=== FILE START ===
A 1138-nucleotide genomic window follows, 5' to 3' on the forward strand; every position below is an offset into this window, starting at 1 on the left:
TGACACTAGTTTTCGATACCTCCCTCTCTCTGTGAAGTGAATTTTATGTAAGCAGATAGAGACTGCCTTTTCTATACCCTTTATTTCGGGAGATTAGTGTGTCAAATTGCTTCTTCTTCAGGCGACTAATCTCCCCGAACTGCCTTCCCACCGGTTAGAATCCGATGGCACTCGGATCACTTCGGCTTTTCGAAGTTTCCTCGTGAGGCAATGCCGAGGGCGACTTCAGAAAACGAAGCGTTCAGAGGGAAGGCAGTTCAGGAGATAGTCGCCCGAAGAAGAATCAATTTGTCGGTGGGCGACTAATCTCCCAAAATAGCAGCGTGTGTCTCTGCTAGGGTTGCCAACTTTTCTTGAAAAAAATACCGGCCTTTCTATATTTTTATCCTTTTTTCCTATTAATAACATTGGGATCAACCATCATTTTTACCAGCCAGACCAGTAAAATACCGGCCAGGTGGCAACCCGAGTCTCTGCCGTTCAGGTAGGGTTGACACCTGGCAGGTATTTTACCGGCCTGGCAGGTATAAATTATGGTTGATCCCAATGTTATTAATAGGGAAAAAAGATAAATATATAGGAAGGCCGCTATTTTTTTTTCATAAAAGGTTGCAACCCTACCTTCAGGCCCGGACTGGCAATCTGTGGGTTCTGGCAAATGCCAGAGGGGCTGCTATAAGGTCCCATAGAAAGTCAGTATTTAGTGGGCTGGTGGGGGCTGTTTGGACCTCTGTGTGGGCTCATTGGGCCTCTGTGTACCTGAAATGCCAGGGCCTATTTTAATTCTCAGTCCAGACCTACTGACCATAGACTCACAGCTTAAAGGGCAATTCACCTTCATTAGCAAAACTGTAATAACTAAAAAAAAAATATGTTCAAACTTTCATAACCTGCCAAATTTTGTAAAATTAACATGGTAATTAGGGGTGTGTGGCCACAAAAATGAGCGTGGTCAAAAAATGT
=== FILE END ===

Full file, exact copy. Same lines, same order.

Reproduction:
A 1138-nucleotide genomic window follows, 5' to 3' on the forward strand; every position below is an offset into this window, starting at 1 on the left:
TGACACTAGTTTTCGATACCTCCCTCTCTCTGTGAAGTGAATTTTATGTAAGCAGATAGAGACTGCCTTTTCTATACCCTTTATTTCGGGAGATTAGTGTGTCAAATTGCTTCTTCTTCAGGCGACTAATCTCCCCGAACTGCCTTCCCACCGGTTAGAATCCGATGGCACTCGGATCACTTCGGCTTTTCGAAGTTTCCTCGTGAGGCAATGCCGAGGGCGACTTCAGAAAACGAAGCGTTCAGAGGGAAGGCAGTTCAGGAGATAGTCGCCCGAAGAAGAATCAATTTGTCGGTGGGCGACTAATCTCCCAAAATAGCAGCGTGTGTCTCTGCTAGGGTTGCCAACTTTTCTTGAAAAAAATACCGGCCTTTCTATATTTTTATCCTTTTTTCCTATTAATAACATTGGGATCAACCATCATTTTTACCAGCCAGACCAGTAAAATACCGGCCAGGTGGCAACCCGAGTCTCTGCCGTTCAGGTAGGGTTGACACCTGGCAGGTATTTTACCGGCCTGGCAGGTATAAATTATGGTTGATCCCAATGTTATTAATAGGGAAAAAAGATAAATATATAGGAAGGCCGCTATTTTTTTTTCATAAAAGGTTGCAACCCTACCTTCAGGCCCGGACTGGCAATCTGTGGGTTCTGGCAAATGCCAGAGGGGCTGCTATAAGGTCCCATAGAAAGTCAGTATTTAGTGGGCTGGTGGGGGCTGTTTGGACCTCTGTGTGGGCTCATTGGGCCTCTGTGTACCTGAAATGCCAGGGCCTATTTTAATTCTCAGTCCAGACCTACTGACCATAGACTCACAGCTTAAAGGGCAATTCACCTTCATTAGCAAAACTGTAATAACTAAAAAAAAAATATGTTCAAACTTTCATAACCTGCCAAATTTTGTAAAATTAACATGGTAATTAGGGGTGTGTGGCCACAAAAATGAGCGTGGTCAAAAAATGT